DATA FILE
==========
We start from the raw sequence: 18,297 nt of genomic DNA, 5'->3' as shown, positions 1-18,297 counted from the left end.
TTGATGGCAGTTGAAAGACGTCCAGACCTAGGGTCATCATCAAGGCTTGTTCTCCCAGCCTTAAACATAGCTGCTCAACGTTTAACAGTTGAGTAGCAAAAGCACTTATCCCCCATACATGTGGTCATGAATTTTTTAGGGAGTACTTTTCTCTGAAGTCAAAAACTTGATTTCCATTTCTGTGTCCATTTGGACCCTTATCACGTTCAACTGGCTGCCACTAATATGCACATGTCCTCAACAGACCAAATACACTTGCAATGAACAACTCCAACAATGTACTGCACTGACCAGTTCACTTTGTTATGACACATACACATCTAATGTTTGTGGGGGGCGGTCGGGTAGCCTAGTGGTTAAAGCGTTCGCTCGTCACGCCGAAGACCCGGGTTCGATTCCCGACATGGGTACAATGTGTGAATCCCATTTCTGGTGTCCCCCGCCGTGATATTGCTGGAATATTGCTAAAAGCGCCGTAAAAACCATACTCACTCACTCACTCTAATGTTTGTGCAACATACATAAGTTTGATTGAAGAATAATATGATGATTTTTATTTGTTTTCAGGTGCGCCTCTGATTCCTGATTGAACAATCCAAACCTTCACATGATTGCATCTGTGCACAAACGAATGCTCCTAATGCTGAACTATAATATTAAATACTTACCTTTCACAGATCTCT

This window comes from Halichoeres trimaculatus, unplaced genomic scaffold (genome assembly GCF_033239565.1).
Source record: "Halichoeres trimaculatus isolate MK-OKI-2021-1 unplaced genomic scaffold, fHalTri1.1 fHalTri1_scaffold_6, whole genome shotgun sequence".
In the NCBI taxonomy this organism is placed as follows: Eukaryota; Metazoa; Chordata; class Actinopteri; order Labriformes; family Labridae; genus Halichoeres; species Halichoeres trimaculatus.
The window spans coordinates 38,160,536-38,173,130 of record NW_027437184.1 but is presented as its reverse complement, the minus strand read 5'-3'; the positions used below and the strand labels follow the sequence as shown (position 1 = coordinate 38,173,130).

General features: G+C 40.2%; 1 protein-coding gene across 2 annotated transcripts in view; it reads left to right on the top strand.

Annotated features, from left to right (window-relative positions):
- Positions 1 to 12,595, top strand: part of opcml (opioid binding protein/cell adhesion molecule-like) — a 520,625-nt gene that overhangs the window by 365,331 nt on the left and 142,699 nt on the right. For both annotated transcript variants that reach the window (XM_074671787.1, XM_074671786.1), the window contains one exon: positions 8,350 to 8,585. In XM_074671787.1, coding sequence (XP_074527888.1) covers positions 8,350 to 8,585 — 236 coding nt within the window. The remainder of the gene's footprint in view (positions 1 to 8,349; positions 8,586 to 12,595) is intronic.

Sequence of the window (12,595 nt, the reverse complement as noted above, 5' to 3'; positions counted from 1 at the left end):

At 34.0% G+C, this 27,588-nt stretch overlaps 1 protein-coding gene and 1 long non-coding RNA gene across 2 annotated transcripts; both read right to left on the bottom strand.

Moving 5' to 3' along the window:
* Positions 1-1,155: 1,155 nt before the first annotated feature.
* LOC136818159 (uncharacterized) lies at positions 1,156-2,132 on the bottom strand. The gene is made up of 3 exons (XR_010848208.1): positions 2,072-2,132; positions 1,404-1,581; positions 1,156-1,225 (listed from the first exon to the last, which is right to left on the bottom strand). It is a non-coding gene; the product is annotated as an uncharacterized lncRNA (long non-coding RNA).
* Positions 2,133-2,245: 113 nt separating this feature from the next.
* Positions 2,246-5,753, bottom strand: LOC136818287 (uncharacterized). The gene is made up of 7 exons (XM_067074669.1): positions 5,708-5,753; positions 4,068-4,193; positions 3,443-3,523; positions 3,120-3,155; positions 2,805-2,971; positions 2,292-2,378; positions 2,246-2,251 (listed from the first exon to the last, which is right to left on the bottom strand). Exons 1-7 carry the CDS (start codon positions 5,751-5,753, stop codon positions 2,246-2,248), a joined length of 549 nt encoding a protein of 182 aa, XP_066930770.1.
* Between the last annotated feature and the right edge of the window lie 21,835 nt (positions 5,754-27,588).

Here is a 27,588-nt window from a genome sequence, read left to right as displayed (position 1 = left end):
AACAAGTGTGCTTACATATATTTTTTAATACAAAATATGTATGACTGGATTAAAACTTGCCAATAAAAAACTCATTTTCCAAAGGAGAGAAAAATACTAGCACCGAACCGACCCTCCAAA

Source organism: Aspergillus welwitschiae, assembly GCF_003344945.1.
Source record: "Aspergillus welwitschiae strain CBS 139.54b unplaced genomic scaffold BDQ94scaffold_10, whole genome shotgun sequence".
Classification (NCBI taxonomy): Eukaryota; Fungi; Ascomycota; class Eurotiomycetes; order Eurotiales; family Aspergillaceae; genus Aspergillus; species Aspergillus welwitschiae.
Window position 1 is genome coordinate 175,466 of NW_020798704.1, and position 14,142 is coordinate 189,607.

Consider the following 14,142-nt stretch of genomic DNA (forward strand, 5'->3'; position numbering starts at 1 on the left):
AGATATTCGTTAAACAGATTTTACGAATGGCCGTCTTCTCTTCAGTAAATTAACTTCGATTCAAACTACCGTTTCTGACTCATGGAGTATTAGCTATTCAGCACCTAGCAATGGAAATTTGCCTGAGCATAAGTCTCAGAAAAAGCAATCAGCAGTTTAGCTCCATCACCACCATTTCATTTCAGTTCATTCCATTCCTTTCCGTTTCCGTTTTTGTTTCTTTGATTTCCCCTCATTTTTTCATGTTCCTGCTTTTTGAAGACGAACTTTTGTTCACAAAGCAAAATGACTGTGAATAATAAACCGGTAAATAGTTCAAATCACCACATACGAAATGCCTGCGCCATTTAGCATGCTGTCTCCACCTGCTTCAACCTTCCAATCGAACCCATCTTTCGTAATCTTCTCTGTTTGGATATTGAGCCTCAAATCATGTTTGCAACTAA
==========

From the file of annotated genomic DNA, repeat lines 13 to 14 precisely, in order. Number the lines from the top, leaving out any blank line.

* Positions 1-1,155: 1,155 nt before the first annotated feature.
* LOC136818159 (uncharacterized) lies at positions 1,156-2,132 on the bottom strand. The gene is made up of 3 exons (XR_010848208.1): positions 2,072-2,132; positions 1,404-1,581; positions 1,156-1,225 (listed from the first exon to the last, which is right to left on the bottom strand). It is a non-coding gene; the product is annotated as an uncharacterized lncRNA (long non-coding RNA).